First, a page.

Browse Publications Technical Papers 2011-24-0209
2011-09-11

Crankcase Sampling of PM from a Fired and Motored Compression Ignition Engine 2011-24-0209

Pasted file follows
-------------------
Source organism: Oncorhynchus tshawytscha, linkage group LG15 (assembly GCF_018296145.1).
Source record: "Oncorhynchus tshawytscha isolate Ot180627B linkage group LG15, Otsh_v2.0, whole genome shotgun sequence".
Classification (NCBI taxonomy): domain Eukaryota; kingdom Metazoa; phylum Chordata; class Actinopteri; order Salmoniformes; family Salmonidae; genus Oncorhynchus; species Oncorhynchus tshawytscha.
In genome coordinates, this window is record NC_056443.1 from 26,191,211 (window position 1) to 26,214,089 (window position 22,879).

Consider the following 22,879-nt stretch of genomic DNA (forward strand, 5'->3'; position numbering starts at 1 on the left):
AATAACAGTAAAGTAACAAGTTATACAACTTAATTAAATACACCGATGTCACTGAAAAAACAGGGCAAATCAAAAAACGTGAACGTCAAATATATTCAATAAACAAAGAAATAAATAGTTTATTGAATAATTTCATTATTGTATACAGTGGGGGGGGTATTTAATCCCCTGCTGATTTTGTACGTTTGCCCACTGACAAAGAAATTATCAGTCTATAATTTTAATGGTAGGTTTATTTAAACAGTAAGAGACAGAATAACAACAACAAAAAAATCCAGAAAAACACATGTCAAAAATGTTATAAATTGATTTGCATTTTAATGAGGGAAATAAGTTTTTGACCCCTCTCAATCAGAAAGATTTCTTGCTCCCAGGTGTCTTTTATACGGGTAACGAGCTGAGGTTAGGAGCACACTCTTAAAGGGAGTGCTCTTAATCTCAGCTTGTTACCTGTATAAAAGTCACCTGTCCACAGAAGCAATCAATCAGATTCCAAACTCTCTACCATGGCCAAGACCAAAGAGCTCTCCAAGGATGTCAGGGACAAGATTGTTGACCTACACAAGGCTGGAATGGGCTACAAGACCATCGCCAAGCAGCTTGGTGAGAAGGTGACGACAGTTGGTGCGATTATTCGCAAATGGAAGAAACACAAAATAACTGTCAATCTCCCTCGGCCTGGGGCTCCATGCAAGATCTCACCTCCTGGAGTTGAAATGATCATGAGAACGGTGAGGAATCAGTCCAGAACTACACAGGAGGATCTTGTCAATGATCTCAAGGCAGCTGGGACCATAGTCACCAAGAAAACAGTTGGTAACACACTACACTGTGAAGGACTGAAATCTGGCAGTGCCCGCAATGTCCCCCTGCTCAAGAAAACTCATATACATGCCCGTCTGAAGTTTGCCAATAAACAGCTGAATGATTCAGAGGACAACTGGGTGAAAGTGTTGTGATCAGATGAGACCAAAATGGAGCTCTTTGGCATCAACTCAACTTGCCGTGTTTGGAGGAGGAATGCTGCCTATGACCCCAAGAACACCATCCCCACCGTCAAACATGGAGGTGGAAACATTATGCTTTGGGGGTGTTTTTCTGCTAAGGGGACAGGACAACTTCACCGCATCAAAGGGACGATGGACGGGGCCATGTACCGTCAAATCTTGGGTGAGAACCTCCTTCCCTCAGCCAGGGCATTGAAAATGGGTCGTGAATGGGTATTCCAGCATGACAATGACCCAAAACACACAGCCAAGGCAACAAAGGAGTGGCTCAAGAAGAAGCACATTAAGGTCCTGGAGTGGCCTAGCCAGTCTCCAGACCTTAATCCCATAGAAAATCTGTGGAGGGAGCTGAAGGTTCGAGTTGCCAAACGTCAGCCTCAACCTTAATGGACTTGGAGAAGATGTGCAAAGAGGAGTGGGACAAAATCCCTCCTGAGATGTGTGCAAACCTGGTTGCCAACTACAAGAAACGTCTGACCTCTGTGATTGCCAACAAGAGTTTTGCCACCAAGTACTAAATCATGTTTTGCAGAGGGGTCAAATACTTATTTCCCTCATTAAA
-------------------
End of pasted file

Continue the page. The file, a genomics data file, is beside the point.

Crankcase emissions are a complex mixture of combustion products and aerosol generated from lubrication oil. The crankcase emissions contribute substantially to the total particulate matter (PM) emitted from an engine. Environment legislation demands that either the combustion and crankcase emissions are combined to give a total measurement, or the crankcase gases are re-circulated back into the engine. There is a lack of understanding regarding the physical processes that generate crankcase aerosols, with a paucity of information on the size/mass concentrations of particles present in the crankcase. In this study the particulate matter crankcase emissions were measured from a fired and motored 4-cylinder compression ignition engine at a range of speeds and crankcase locations. A sequence of sampling equipment was used to characterize the emissions in the size range 5 nm - 19 μm; Cambustion DMS500 fast particulate spectrometer, TSI Scanning Mobility Particle Sizer (SMPS), TSITM Condensation Particle Counter (CPC) and, TSITM Aerodynamic Particle Sizer (APS). The combination of the two test engines and range of sampling equipment provided new information on the generation and behavior of aerodynamic particulate matter within an engine crankcase. Data is presented for the effect of controlled parameter changes on number distributions over the measured particle size range. A complex lognormal bimodal size distribution of sub micron accumulation mode particles was present in the crankcase of both engines at a low idle speed of 900 rpm. At 1400 rpm this complex distribution was not present. Increasing the engine load, on the fired engine, initially reduced the particle number concentration with a final significant increase in particle number concentration at 75% load. At 900 rpm 50% load there was a single strong peak at 32 nm in the rocker cover however sampling from the push rod gallery and sump showed a strongly bimodal distribution with peaks at 32 nm and 133 nm. All other sampling data, from the fired engine, was consistent at each sampling location. The SMPS results, 15-665 nm, on the motored engine showed location dependency, with the highest number concentration of particles present in the push rod gallery.

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